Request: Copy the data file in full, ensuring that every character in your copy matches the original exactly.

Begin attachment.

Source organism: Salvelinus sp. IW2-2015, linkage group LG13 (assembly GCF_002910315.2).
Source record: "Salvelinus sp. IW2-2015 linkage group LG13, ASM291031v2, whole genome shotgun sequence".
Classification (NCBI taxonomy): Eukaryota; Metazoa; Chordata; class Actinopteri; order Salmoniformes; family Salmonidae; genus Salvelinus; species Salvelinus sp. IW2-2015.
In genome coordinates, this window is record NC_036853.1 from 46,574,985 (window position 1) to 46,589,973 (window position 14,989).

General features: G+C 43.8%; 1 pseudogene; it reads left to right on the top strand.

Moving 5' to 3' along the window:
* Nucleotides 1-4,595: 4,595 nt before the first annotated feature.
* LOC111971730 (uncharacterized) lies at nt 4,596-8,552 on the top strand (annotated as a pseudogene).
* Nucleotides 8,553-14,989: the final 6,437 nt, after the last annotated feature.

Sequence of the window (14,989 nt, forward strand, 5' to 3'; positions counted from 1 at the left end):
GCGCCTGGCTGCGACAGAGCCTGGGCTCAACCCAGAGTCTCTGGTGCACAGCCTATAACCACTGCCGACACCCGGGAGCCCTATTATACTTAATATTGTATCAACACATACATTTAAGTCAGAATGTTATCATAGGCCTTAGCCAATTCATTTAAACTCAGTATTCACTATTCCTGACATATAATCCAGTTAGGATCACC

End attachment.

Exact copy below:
Source organism: Salvelinus sp. IW2-2015, linkage group LG13 (assembly GCF_002910315.2).
Source record: "Salvelinus sp. IW2-2015 linkage group LG13, ASM291031v2, whole genome shotgun sequence".
Classification (NCBI taxonomy): Eukaryota; Metazoa; Chordata; class Actinopteri; order Salmoniformes; family Salmonidae; genus Salvelinus; species Salvelinus sp. IW2-2015.
In genome coordinates, this window is record NC_036853.1 from 46,574,985 (window position 1) to 46,589,973 (window position 14,989).

General features: G+C 43.8%; 1 pseudogene; it reads left to right on the top strand.

Moving 5' to 3' along the window:
* Nucleotides 1-4,595: 4,595 nt before the first annotated feature.
* LOC111971730 (uncharacterized) lies at nt 4,596-8,552 on the top strand (annotated as a pseudogene).
* Nucleotides 8,553-14,989: the final 6,437 nt, after the last annotated feature.

Sequence of the window (14,989 nt, forward strand, 5' to 3'; positions counted from 1 at the left end):
GCGCCTGGCTGCGACAGAGCCTGGGCTCAACCCAGAGTCTCTGGTGCACAGCCTATAACCACTGCCGACACCCGGGAGCCCTATTATACTTAATATTGTATCAACACATACATTTAAGTCAGAATGTTATCATAGGCCTTAGCCAATTCATTTAAACTCAGTATTCACTATTCCTGACATATAATCCAGTTAGGATCACC